Anger Porn

The summer of 1969 is now remembered as the Summer of Love, when the Beatles sang that love was all you needed, and wearing flowers in your hair was San Francisco’s haute couture.

By comparison, we may look back on these times as the summer (and fall, and winter, and spring) of anger.

The raging and ragged presidential contest between Donald Trump and Hillary Clinton gave us all an excuse to get really worked up and become really, really angry at everyone and everything around us.

And now that the election is in our rear view mirror, not a great deal has changed.  We shout, we defame, we insult, and we feel justified in our actions because it is the other side that is provoking us.   They are at fault through their own stupidity, or their desire to cheat, steal, lie, or undermine our way of life.

Depending on your point of view the opposition may be libtards or conserviturds.   Regardless, when we feel our stomach tightening or our blood pressure climbing at the latest news item, the truth is that on a subconscious level we feel excited, we feel part of a larger whole.   Anger is primal.  When we are angry we know we’re fully alive.

Nationwide, millions of people listen daily to radio talk shows, along with a few cable TV counterparts, from both the left and right whose stated purpose is to provide news analysis and commentary, but whose ultimate goal is to make us angry.  This is not widely understood.   If talk radio hosts spent their airtime looking for good in the world and encouraging collegial compromise among both political parties, the audience would vanish, and another program would bite the ratings dust.

This—from a broadcaster’s perspective—would be bad.  The show hosts get this.  If you don’t say stuff lots of people want to hear you’ll soon be making burritos at Chipotle’s.  But the more people you can get to tune in to hear what incendiary new thing you’ll say today, the more you can charge advertisers to be part of the circus.

So the announcers fume.  They rage.  They are indignant.  They shout.  They reveal the depths of depravity of those you are tuning in to hear them defame.   This kind of talk is good for business.  Ratings soar.  Book deals are signed.  A great deal of money is made.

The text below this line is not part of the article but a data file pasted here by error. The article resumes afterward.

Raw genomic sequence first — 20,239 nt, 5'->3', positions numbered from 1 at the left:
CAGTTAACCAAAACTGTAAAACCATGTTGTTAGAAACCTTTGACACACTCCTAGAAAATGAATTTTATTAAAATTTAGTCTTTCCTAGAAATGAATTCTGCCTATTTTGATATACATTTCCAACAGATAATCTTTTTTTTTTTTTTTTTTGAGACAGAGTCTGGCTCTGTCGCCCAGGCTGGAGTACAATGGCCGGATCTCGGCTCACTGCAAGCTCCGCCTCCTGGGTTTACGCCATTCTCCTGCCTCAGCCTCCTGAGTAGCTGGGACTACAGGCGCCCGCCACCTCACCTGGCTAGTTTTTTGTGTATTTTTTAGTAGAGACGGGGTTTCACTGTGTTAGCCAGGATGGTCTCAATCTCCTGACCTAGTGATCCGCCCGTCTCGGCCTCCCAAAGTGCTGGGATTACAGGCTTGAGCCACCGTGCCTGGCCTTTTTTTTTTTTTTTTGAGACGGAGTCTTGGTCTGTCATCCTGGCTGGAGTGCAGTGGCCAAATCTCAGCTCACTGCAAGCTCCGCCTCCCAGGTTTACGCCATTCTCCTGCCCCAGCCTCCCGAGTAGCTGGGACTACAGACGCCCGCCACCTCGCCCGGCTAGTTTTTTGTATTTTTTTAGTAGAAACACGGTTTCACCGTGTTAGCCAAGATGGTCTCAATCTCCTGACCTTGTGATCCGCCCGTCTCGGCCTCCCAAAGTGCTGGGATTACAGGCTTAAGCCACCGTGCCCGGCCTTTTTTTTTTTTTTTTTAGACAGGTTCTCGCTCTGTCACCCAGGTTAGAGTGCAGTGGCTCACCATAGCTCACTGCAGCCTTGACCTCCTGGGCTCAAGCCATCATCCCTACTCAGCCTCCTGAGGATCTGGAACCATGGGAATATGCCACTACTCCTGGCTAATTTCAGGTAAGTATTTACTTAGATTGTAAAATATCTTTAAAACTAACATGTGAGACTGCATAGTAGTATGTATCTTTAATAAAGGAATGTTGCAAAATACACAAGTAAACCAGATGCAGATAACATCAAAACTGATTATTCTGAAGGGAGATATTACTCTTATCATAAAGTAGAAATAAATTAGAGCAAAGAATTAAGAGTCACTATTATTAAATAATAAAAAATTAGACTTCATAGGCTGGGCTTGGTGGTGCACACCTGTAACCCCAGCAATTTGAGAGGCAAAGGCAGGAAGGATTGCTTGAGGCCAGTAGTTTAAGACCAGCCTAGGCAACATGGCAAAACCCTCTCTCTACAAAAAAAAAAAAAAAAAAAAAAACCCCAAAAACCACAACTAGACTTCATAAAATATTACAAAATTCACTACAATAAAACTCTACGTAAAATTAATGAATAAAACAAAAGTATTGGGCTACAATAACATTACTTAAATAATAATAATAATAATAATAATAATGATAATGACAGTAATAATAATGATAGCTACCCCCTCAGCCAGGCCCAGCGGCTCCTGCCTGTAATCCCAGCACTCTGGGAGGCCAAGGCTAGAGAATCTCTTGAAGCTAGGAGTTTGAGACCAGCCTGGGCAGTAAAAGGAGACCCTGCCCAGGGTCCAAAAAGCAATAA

And you are a willing consumer of what I call anger porn.

When we talk about porn, we usually refer to sexually oriented content.   But pornography can involve more than sexuality.  By definition, porn is designed to trigger a deep response from the core emotions that drive all humans. The sexual urge, anger, survival, the need for love—when these  bedrock emotions are manipulated and inflamed we can have a difficult time controlling the odd sense of elation they generate.

I have known many people who avoid sexual pornography like a plague but revel in anger towards abstract others—they positively swim in it.  And just as sexual pornography can distort the user’s view of intimacy and loving vulnerability, anger porn can distort the user’s view of our common humanity.

Anger is not a foundation on which reason can build.  Anger gives its possessor license to substitute emotion for rationality.  It justifies stereotypes in the place of individuality.  Anger provides a sense of moral superiority, as we suddenly, but incorrectly, perceive that the most complex problems can be solved with simplistic tweets and soundbites containing all the substance of soap bubbles.  Anger also gives us a heady feel of moral freedom to treat others as we would never want to be treated.  In the end, anger elevates that which is most base in us all.

Those who beat their daily drums inside the echo-chamber of media that offers opinion mingled with facts will shout that you must listen every day or you will be ignorant of truth.  They lure you with your desire to be informed.  Just once won’t hurt.  But anger can become addictive, and many good people have become that mind-altering drug’s victims, to the diminishment of society, and to the swelling profit lines of its pushers.

 

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